A few weeks ago I asked students in my Algebra class a problem akin to the typical
A car leaves Philly for DC at 3 going 60mph and another leaves DC for Philly at 4 going 65mph, if the two cities are 138 miles apart how long until they cross paths and how far from Philly will they be when they do?
Nobody had any idea how to think about motion like this. Despite having done a few problems over the course of the unit, they got lost trying to think this through. It didn’t help that up until I asked them on the test I had been making them translate this stuff into a system of equations.
What went wrong? Well, students lacked a clear understanding of the problem in its context. Other problems in which they needed to set up a system of equations were fine.
This stuck; they get the situation and could probably talk like an expert about how they set out to solve the problem. With the motion problems they don’t have this familiarity and easily accessible framework.
To try to put a point on it, the problem was: my students lacked a framework for understanding a problem and consequently the ability to translate the problem from situation to mathematical calculations. To solve this involved some backpedaling on my part. First, I was arbitrarily forcing the tool on my students to solve this problem, and, in this case, I was missing the point. Kids didn’t understand how to think about objects moving together and apart, especially with respect to their velocity.
We needed some good visual fodder and time for students to get their hands dirty. I found an interested student to volunteer to bring a Flip in and shoot a bunch of scenes of kids walking back and forth. We spent a day taking these shots. We came back in and watched them, watched them and drew on them. Kind of like Dan’s “Graphing Stories” except the goal of graphing was to get kids to see that in different situations it is appropriate to add or subtract the speeds of two objects. We also noticed that if two objects cross at a given point, the sum of their distance traveled is each to the total distance between them originally.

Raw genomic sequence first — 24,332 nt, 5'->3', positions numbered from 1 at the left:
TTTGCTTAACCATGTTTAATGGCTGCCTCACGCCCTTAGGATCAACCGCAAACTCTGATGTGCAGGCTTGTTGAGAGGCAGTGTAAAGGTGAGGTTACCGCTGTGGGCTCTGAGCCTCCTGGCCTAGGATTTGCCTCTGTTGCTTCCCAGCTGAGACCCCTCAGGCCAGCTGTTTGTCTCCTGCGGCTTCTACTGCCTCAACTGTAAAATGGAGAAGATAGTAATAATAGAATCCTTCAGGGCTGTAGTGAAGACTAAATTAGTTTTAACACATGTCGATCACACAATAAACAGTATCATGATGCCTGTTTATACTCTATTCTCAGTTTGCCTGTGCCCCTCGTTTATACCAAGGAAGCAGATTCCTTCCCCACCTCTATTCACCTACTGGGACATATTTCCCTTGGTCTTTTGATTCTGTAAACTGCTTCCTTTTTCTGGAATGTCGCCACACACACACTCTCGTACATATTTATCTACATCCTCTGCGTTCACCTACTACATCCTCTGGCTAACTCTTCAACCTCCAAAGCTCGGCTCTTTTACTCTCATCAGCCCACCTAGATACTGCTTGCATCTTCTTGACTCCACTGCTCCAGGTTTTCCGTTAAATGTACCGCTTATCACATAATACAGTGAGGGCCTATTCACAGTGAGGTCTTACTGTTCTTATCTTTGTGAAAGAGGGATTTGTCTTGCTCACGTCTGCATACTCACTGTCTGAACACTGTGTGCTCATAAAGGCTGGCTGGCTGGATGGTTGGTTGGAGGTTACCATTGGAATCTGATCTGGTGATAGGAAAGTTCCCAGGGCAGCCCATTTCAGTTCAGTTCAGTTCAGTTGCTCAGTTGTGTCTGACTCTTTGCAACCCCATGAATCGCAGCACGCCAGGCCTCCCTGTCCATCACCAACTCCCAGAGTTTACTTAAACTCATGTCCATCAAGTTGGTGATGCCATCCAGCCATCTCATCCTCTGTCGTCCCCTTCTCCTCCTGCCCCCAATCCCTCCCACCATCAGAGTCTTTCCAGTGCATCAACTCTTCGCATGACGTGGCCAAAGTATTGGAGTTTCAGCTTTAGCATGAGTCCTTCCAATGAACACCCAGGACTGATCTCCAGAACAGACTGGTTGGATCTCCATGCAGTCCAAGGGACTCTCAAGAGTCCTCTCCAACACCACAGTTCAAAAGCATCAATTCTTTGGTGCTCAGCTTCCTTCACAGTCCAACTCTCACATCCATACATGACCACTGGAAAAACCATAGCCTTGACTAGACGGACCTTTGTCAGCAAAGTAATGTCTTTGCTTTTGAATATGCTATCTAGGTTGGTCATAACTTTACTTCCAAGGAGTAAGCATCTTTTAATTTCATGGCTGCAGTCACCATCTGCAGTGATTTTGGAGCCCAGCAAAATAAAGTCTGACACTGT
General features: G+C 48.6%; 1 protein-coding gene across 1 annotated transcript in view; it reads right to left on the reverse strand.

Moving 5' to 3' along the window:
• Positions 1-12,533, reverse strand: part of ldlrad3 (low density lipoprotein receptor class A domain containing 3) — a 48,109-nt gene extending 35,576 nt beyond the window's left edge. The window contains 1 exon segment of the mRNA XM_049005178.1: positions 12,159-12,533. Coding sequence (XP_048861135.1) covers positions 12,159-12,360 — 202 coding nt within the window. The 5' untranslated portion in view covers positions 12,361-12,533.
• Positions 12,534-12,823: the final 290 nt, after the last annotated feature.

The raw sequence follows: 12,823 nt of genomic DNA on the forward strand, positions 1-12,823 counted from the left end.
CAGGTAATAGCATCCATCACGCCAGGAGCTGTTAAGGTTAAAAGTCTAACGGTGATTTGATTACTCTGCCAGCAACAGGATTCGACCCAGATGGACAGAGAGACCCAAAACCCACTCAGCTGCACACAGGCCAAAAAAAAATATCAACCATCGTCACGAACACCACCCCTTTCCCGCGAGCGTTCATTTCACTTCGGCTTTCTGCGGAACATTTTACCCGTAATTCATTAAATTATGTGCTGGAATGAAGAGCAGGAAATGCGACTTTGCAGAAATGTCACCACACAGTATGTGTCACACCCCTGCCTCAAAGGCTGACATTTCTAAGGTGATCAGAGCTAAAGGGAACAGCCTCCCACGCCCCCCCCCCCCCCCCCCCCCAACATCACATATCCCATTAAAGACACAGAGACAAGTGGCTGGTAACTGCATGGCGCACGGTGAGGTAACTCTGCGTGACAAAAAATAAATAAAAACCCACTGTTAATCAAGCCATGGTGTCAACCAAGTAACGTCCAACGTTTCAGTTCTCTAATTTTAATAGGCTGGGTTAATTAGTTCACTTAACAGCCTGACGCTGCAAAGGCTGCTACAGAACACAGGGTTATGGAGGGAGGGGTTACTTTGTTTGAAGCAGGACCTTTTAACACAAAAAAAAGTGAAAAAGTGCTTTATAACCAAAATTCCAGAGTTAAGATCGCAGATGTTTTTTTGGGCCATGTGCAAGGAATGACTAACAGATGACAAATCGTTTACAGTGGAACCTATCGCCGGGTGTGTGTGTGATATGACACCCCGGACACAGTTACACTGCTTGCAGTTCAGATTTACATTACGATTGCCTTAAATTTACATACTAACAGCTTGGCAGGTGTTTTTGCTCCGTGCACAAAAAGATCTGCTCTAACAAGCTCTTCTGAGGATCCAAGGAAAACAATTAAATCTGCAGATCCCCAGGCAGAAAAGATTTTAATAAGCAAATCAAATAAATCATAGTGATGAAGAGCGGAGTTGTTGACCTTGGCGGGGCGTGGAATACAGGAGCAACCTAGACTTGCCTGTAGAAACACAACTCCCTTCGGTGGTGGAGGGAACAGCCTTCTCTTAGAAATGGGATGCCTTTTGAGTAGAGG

Lights started to come on for them, and our class discussions improved dramatically. Kids started to explain why if two objects are approaching each other you can add their velocity, and that if you know the distance between them it becomes easy to think about when they’ll cross and exactly where on the route that will take place.
We worked through this problem set and students had some good discussions. But I dragged it out too long, and didn’t have an answer key ready. That has been fixed, and the final page has answers to the activities.
We spent a few more days talking about different problems. They worked through one which I collected and scanned, through I apparently didn’t get a double-sided scan so quite a few of these are cut off, but I still think it helps to see what they were doing. Edit: I’m going to check and see if it’s cool if I post work before it shows up here.
A few take aways. First, I shouldn’t be forcing a tool or strategy, say systems of equations, for solving problems onto students as a general rule. Instead of viewing problems through the lens of the current unit, it’s important to constantly be assessing whether or not students have a general familiarity, comfort and ability to work within the environment of a given situation. Before you get to any of the heavy lifting of solving problems in a tough context, create a solid understanding. Role play, demonstrate, enable them to perform the “back-of-the-napkin” calculation that demonstrates an ability to translate the context from a situation into calculation. Despite that I was teaching a unit on systems I shouldn’t force students to apply them blindly to every problem they see in the unit, and when past knowledge is sufficient for the task at hand, I should be praising them for choosing a successful strategy and make sure that others notice the connection as well. If I want to teach systems of equations I need to choose problems and situations that make them necessary and useful. In many cases, this is a place where our textbook fails us. The problems are often contrived, shallow, and/or easy to solve by much simpler strategies. In a few cases they get it right, this is where you want to spend your class time if you want your kids to appreciate the fancy new mathematical tricks they’re learning and not yearn for the old days.
Finally, this comes back to WCYDWT. We shot those videos, and I’ve been working on editing them. I think there will be a general wow effect when students see the final product, but for this class I don’t think that will translate into more meaningful work, we’ve spent our time in this context, they’re familiar now. As I’ve been editing them I can’t shake the feeling of being frequently rewarded when a calculation adds a meaningful piece of info into the scene or turning pixels roughly into meters and determining a subjects’ speed by calculating the difference in location over time. The math feels really useful. It’s hard to get that by having them watch the video. I had it by making it.
The magic of WCYDWT is when students are What-Can-You-Do-With-This-ing. Taking a situation and opening up a bag of math on it. Finding meaningful calculations, bringing ideas out of their repetoire and putting them to work to do something meaningful, interesting, and rewarding. That’s a hard thing to engineer. But it sure seems like a good way to spend your class time.